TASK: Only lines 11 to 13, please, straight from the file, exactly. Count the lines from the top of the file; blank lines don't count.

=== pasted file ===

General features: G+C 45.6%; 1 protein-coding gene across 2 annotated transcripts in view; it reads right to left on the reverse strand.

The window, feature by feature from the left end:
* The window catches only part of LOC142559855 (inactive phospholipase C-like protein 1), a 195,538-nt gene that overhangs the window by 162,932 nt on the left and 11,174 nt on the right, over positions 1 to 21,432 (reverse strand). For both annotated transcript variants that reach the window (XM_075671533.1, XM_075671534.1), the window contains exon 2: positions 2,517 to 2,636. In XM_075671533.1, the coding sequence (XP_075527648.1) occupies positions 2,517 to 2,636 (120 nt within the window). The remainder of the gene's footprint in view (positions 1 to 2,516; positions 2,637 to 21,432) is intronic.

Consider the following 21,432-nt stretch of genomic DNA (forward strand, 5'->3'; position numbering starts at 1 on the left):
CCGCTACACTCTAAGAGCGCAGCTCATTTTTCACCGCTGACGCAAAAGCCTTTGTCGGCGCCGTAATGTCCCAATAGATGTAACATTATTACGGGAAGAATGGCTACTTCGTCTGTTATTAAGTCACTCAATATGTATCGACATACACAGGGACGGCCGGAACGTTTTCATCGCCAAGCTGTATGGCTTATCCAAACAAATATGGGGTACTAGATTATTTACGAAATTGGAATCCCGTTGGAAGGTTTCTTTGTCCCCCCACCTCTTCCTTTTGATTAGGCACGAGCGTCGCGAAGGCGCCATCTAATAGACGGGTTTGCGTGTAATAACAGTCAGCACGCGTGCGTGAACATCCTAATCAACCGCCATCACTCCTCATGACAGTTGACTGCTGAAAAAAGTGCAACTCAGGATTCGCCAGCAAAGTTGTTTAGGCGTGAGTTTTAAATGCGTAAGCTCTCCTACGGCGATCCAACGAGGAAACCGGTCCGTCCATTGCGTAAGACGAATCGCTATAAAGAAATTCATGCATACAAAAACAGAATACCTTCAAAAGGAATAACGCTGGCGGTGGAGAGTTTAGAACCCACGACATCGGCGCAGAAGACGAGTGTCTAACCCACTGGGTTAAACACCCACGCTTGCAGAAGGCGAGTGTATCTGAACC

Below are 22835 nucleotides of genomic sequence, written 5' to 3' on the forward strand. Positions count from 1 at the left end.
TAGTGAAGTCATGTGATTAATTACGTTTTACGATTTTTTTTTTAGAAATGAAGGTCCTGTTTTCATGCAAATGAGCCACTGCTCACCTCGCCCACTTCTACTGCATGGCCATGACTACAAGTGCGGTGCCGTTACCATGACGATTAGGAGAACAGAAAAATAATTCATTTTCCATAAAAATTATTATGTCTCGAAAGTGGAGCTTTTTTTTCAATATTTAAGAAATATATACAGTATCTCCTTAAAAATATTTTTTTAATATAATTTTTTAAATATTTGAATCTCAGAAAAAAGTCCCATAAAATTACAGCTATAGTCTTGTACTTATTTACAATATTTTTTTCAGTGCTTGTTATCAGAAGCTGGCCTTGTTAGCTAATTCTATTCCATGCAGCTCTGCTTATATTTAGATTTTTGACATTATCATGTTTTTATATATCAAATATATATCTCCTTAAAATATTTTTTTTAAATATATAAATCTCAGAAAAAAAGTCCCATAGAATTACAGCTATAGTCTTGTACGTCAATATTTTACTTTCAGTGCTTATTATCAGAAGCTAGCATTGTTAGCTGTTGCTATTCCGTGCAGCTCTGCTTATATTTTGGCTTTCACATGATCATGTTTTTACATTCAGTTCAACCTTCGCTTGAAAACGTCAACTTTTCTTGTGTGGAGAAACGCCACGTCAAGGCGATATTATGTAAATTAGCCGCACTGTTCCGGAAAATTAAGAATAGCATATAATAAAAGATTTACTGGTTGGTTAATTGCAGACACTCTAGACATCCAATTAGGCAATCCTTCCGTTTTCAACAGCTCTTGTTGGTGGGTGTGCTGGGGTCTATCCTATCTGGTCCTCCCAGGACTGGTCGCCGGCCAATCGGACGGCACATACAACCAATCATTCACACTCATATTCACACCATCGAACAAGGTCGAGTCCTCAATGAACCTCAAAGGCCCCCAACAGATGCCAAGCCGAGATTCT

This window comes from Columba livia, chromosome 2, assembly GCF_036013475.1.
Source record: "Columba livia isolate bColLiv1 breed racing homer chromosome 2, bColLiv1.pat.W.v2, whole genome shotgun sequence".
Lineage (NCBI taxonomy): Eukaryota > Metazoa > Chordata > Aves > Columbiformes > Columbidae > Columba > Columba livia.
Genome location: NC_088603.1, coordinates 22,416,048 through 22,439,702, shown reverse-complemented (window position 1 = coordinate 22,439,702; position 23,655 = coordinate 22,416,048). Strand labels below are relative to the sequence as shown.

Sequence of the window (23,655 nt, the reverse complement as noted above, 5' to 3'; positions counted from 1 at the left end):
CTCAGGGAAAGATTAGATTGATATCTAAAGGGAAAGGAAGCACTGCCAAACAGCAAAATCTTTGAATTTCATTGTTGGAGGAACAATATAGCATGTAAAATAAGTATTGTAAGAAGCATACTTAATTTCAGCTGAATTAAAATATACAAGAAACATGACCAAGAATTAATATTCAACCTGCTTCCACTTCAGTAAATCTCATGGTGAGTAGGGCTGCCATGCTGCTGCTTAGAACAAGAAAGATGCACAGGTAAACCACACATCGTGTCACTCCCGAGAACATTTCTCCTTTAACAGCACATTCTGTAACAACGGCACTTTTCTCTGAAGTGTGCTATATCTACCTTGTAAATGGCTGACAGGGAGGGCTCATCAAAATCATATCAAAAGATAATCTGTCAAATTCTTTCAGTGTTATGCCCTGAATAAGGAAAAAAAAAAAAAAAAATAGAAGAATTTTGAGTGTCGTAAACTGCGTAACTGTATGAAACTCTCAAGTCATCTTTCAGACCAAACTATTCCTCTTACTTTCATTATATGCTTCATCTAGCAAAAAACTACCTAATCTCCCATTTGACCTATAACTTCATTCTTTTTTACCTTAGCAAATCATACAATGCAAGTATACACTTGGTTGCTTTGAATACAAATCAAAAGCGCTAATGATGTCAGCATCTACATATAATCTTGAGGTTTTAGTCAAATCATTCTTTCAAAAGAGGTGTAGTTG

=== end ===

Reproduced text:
Genome location: NC_088603.1, coordinates 22,416,048 through 22,439,702, shown reverse-complemented (window position 1 = coordinate 22,439,702; position 23,655 = coordinate 22,416,048). Strand labels below are relative to the sequence as shown.

Sequence of the window (23,655 nt, the reverse complement as noted above, 5' to 3'; positions counted from 1 at the left end):
CTCAGGGAAAGATTAGATTGATATCTAAAGGGAAAGGAAGCACTGCCAAACAGCAAAATCTTTGAATTTCATTGTTGGAGGAACAATATAGCATGTAAAATAAGTATTGTAAGAAGCATACTTAATTTCAGCTGAATTAAAATATACAAGAAACATGACCAAGAATTAATATTCAACCTGCTTCCACTTCAGTAAATCTCATGGTGAGTAGGGCTGCCATGCTGCTGCTTAGAACAAGAAAGATGCACAGGTAAACCACACATCGTGTCACTCCCGAGAACATTTCTCCTTTAACAGCACATTCTGTAACAACGGCACTTTTCTCTGAAGTGTGCTATATCTACCTTGTAAATGGCTGACAGGGAGGGCTCATCAAAATCATATCAAAAGATAATCTGTCAAATTCTTTCAGTGTTATGCCCTGAATAAGGAAAAAAAAAAAAAAAAATAGAAGAATTTTGAGTGTCGTAAACTGCGTAACTGTATGAAACTCTCAAGTCATCTTTCAGACCAAACTATTCCTCTTACTTTCATTATATGCTTCATCTAGCAAAAAACTACCTAATCTCCCATTTGACCTATAACTTCATTCTTTTTTACCTTAGCAAATCATACAATGCAAGTATACACTTGGTTGCTTTGAATACAAATCAAAAGCGCTAATGATGTCAGCATCTACATATAATCTTGAGGTTTTAGTCAAATCATTCTTTCAAAAGAGGTGTAGTTG